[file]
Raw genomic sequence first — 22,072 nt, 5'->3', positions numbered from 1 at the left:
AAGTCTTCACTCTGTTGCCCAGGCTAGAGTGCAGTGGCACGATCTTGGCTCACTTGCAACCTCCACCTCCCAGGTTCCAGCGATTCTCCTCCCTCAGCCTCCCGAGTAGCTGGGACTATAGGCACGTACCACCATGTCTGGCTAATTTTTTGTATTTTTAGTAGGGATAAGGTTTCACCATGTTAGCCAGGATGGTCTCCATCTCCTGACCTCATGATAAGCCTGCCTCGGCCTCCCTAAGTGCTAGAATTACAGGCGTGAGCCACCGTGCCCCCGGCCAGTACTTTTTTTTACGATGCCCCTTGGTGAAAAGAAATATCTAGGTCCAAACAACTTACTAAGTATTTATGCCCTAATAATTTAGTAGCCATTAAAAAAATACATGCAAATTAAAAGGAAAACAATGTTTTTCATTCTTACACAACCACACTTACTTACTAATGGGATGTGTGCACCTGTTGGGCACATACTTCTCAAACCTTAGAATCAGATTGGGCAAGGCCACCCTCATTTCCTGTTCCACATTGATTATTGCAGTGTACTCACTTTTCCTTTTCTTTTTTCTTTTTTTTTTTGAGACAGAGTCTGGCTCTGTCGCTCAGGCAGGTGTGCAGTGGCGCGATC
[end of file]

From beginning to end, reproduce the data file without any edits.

Raw genomic sequence first — 22,072 nt, 5'->3', positions numbered from 1 at the left:
AAGTCTTCACTCTGTTGCCCAGGCTAGAGTGCAGTGGCACGATCTTGGCTCACTTGCAACCTCCACCTCCCAGGTTCCAGCGATTCTCCTCCCTCAGCCTCCCGAGTAGCTGGGACTATAGGCACGTACCACCATGTCTGGCTAATTTTTTGTATTTTTAGTAGGGATAAGGTTTCACCATGTTAGCCAGGATGGTCTCCATCTCCTGACCTCATGATAAGCCTGCCTCGGCCTCCCTAAGTGCTAGAATTACAGGCGTGAGCCACCGTGCCCCCGGCCAGTACTTTTTTTTACGATGCCCCTTGGTGAAAAGAAATATCTAGGTCCAAACAACTTACTAAGTATTTATGCCCTAATAATTTAGTAGCCATTAAAAAAATACATGCAAATTAAAAGGAAAACAATGTTTTTCATTCTTACACAACCACACTTACTTACTAATGGGATGTGTGCACCTGTTGGGCACATACTTCTCAAACCTTAGAATCAGATTGGGCAAGGCCACCCTCATTTCCTGTTCCACATTGATTATTGCAGTGTACTCACTTTTCCTTTTCTTTTTTCTTTTTTTTTTTGAGACAGAGTCTGGCTCTGTCGCTCAGGCAGGTGTGCAGTGGCGCGATC